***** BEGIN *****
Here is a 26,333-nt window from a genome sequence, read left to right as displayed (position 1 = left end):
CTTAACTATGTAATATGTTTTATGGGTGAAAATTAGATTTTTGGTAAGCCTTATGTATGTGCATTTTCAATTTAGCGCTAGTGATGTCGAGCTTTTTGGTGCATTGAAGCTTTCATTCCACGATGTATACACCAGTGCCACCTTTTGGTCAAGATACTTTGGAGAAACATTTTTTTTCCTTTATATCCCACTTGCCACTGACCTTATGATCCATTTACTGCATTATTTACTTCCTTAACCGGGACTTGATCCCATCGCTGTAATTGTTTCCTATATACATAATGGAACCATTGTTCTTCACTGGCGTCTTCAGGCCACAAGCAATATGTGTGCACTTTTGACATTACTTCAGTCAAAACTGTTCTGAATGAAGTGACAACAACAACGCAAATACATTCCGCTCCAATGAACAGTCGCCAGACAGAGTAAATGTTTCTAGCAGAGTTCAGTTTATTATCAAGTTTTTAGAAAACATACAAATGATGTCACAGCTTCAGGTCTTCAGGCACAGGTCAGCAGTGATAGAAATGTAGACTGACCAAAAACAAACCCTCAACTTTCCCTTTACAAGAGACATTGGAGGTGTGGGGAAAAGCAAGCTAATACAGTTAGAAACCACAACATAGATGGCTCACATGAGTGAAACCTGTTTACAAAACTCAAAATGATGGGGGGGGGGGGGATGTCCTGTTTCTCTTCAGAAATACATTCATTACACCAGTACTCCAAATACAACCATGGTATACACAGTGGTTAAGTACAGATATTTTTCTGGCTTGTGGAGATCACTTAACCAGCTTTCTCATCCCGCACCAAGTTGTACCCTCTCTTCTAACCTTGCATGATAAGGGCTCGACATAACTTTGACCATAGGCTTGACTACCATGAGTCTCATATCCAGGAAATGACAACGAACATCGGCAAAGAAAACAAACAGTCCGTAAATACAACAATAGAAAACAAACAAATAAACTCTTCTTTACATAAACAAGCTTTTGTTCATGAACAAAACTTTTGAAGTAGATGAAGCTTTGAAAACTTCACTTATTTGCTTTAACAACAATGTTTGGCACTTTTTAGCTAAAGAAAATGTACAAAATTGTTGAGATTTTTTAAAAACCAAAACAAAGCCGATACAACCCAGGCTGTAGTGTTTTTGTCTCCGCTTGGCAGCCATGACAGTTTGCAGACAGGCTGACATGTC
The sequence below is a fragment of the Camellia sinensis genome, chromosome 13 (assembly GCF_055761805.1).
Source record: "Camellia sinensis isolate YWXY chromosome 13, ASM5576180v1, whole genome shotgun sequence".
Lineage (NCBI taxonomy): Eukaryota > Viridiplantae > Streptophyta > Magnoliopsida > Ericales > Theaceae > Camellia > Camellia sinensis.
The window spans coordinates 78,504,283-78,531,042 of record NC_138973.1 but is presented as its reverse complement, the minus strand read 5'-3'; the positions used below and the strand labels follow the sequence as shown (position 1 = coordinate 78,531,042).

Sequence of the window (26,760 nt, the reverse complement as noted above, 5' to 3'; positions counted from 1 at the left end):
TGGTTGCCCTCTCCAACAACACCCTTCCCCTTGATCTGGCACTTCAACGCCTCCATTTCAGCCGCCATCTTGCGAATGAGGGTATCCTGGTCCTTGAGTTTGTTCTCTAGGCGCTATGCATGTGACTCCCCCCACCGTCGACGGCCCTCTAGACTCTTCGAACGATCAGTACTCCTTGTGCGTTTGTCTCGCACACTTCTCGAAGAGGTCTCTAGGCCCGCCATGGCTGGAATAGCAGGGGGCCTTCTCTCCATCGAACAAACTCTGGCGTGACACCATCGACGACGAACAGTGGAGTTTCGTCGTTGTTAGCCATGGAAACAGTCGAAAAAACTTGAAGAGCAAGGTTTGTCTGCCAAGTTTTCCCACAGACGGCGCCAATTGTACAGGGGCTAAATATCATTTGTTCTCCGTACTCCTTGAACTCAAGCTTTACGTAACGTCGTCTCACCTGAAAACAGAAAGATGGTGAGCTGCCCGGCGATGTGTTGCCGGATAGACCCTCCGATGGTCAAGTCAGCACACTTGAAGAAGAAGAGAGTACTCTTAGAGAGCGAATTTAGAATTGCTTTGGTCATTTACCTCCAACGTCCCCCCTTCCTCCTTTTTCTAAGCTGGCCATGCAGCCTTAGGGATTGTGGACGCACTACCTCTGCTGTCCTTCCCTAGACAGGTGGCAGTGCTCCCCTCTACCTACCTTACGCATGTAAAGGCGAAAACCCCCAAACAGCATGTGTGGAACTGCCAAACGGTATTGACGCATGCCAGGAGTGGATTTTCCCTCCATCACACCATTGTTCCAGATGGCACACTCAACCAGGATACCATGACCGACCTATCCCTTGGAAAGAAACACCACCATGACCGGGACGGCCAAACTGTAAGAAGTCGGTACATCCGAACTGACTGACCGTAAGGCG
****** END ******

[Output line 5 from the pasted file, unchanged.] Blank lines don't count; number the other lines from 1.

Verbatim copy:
Lineage (NCBI taxonomy): Eukaryota > Viridiplantae > Streptophyta > Magnoliopsida > Ericales > Theaceae > Camellia > Camellia sinensis.